CSU Tiny House Project Sparks Affordable Housing Conversations
Tiny Homes are a thing. A small house on a trailer, that is full of unique detail and everything you need. In this world of excess, there is something beautiful about having a small home that is well planned and moveable. Even IKEA is selling tiny homes.
Tiny homes are inexpensive, but provide a sense of comfort that only a house can. Colorado State University students are hoping they may be one of the answers to affordable housing that is much needed across our country and world.
CSU students of several different majors teamed up to plan and construct a tiny house on the CSU campus. They worked with the startling number on their minds, that "roughly 580,000 people in the U.S. experienced homelessness on a given night" according to the U.S. Department of Housing and Urban Development’s 2020 Annual Homeless Assessment Report.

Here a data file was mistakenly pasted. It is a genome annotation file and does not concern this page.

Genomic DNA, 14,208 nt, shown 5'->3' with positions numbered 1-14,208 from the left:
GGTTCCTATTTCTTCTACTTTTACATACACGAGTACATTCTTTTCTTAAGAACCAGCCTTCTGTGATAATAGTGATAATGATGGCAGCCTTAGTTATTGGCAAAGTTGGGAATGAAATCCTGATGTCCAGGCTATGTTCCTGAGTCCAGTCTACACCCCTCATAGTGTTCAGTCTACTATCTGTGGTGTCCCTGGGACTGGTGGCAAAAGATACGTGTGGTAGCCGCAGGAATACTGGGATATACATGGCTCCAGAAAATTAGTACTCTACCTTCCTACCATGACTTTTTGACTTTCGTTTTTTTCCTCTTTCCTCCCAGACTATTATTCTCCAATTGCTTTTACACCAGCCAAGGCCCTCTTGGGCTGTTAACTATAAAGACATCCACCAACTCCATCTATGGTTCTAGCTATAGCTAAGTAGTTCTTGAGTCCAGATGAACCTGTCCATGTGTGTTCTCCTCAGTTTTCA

According to the CSU Public Relations press release:
The project is part of IDEA 450 Design Thinking Collaborative, an interdisciplinary, student-led capstone course for graduate and undergraduate students to engage industry and community partners to address and solve real-world problems.
Since February, the class has been working in rotating shifts to complete the build before the end of the spring semester. The group intends to auction off the finished piece to support future tiny house projects on campus.
The class is working with the National Organization of Alternative Housing to receive the organization’s certification, ensuring the structure’s integrity and compliance with national and international safety, construction and energy efficiency standards for tiny houses on wheels.
The course’s other co-instructor and Adjunct Professor Mitch Holmes designs and builds custom tiny houses for customers nationwide through his company MitchCraft Tiny Homes.